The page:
– US company says role was to advise on policies and laws, not to evaluate investors
Contrary to a statement issued by the Guyana Government, the Ansa McAl Group was not one of those that
were slated for evaluation by the Inter-American Development Bank (IDB) through a US$1.2 million process.
In a report published in the privately-owned Stabroek News, at the end of 2007, Ansa McAl was not listed by the then Agriculture Minister Robert Persaud as one of the 11 companies that would be evaluated by the IDB.
The companies from whom proposals were received, Persaud said then, were: Sawarima Agro and Bio Energy Enterprise, Canada-registered Agri Solutions Technologies, Global Energy Ventures, Bio-Capital, Twin Lakes, Grynberg, Zoom of India, Integrated Bio-Energy Resources, Iberdrola of Spain, AMCAR/ Jatropha Inc of France, and Anand Marketing.
The government late last Saturday said in July 2010, it awarded a contract to NUMARK Associates Inc. of the United States for the Service Consultancy to expand bio-energy opportunities in Guyana through a public tendering process.
The government explained that as part of the Terms of Reference, NUMARK was tasked with compiling a list of potential Bio Energy Investors who may be interested in investing in Guyana.
“Based on the NUMARK’s report and the proposals received from investors, ANSA McAl was selected after their proposal was scrutinized by technical experts in the field of Bio Energy, which was subsequently approved and signed on September 30, 2011 and witnessed by representatives of the Government and Ansa McAL,” the government stated in a release.
However, Rodrigo Chaparro, Vice President in charge of Sustainable Energy Strategies at NUMARK Associates Incorporated said that NUMARK was tasked with advising on what policies and laws would be needed to create an environment that would attract investments in bio-energy.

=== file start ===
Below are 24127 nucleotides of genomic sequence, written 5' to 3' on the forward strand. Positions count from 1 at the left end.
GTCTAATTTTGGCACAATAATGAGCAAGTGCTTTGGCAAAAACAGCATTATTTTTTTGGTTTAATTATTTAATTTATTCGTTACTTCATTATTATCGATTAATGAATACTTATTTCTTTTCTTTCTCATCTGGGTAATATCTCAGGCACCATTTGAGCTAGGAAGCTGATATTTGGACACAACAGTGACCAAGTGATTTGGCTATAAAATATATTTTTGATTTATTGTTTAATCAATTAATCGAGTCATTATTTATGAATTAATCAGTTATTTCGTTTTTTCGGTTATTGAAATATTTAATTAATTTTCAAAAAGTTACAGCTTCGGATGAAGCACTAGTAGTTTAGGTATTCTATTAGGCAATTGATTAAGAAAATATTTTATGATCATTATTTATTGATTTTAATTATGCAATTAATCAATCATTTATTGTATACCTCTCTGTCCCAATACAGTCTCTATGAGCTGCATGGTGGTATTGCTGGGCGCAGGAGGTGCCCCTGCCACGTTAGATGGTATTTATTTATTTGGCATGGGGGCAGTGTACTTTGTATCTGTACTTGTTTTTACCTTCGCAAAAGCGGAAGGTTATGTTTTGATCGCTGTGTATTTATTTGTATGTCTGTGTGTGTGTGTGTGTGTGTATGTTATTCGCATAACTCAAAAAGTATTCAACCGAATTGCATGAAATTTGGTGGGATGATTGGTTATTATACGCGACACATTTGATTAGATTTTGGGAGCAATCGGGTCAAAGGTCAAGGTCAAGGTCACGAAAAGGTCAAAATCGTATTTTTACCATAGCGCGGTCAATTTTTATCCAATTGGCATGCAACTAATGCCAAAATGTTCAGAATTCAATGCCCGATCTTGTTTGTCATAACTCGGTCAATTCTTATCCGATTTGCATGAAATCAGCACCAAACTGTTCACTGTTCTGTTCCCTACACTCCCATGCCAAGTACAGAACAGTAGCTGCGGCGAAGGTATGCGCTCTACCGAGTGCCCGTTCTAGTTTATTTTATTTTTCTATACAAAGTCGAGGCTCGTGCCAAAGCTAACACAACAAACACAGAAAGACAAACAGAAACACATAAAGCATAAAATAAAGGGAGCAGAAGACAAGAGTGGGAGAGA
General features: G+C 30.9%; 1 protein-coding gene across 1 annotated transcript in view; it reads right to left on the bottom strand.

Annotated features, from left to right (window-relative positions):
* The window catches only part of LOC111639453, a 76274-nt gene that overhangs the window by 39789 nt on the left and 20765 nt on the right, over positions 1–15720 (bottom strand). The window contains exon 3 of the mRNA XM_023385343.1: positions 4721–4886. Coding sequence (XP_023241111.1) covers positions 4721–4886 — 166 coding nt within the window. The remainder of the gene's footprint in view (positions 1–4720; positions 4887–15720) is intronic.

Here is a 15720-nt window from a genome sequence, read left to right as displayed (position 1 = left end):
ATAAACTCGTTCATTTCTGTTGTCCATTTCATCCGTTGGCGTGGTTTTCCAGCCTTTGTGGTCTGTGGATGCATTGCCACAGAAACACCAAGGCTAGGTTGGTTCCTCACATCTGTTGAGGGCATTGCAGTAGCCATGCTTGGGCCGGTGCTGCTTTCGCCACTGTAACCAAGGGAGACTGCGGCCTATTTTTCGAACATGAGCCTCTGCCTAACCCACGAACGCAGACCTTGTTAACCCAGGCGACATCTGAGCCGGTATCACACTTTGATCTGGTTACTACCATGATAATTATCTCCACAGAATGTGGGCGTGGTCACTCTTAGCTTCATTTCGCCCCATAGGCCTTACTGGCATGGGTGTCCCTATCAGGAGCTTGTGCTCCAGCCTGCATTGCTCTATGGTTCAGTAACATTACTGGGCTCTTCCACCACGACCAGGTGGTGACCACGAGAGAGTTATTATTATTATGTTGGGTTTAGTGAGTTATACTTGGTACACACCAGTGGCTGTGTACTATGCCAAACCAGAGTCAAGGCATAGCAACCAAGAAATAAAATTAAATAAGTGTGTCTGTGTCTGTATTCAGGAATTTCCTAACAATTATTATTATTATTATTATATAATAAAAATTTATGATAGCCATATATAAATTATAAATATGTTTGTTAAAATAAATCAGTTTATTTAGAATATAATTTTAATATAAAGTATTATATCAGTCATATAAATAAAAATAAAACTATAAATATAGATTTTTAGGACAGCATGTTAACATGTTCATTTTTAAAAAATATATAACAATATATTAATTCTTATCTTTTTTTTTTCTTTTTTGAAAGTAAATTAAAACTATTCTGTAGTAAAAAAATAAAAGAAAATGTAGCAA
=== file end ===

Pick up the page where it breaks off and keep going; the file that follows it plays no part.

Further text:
NUMARK has said that it did not review any proposal.
“We did not evaluate any proposals; our role was different than that,” Chaparro told Kaieteur News yesterday.
The NUMARK executive gave a different timeline to when his company’s advice was tendered than that offered by the government.
Chaparro, speaking via telephone from his company’s Washington, D.C., office, said that the company ended its contract some time in October last year. However, the agreement with Ansa McAl was signed, by the government’s own admission, a month earlier.
The government has sought to justify the signing of a Memorandum of Understanding (MOU) with the Trinidadian-based conglomerate for the exploration of ethanol production in Guyana.
In a lengthy statement detailing how the MOU was signed, the government failed to acknowledge why the deal was not made known to the public. The signing of the MOU was detailed in a report in the Trinidad Guardian. This was the source of the Kaieteur News’ initial article on the secret deal.
The government said that it recognized the importance of energy security and took the initiative of hosting the Caribbean’s first forum on expanding Bio Energy Opportunities in the Caribbean of August 2007.
This forum, the government stated, resulted in the IDB partnering with the government through technical cooperation to expand bio-energy opportunities in Guyana.
There is no evidence of the project being open to tender here.
NUMARK said that it submitted a proposal to the IDB, which was funding the project, after it said that a call for Expressions of Interest went out on the IDB’s website.
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